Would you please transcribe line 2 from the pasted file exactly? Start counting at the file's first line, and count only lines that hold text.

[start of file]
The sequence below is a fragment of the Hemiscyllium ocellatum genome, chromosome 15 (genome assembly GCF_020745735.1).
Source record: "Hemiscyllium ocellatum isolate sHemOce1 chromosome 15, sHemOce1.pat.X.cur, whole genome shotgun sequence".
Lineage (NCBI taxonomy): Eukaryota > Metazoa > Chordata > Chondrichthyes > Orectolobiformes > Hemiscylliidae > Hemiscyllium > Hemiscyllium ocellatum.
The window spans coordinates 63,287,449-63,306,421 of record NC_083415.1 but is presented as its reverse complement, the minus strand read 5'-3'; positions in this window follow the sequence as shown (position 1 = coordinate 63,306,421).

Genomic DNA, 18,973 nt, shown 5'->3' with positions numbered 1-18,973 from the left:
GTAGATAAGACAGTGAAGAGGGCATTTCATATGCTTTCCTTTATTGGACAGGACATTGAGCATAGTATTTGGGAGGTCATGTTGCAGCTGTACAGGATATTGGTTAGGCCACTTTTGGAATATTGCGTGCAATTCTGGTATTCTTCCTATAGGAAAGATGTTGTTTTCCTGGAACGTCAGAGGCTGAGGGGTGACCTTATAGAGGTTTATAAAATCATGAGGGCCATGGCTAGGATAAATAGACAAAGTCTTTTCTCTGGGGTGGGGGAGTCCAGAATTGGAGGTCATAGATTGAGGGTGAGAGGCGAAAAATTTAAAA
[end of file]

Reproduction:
Source record: "Hemiscyllium ocellatum isolate sHemOce1 chromosome 15, sHemOce1.pat.X.cur, whole genome shotgun sequence".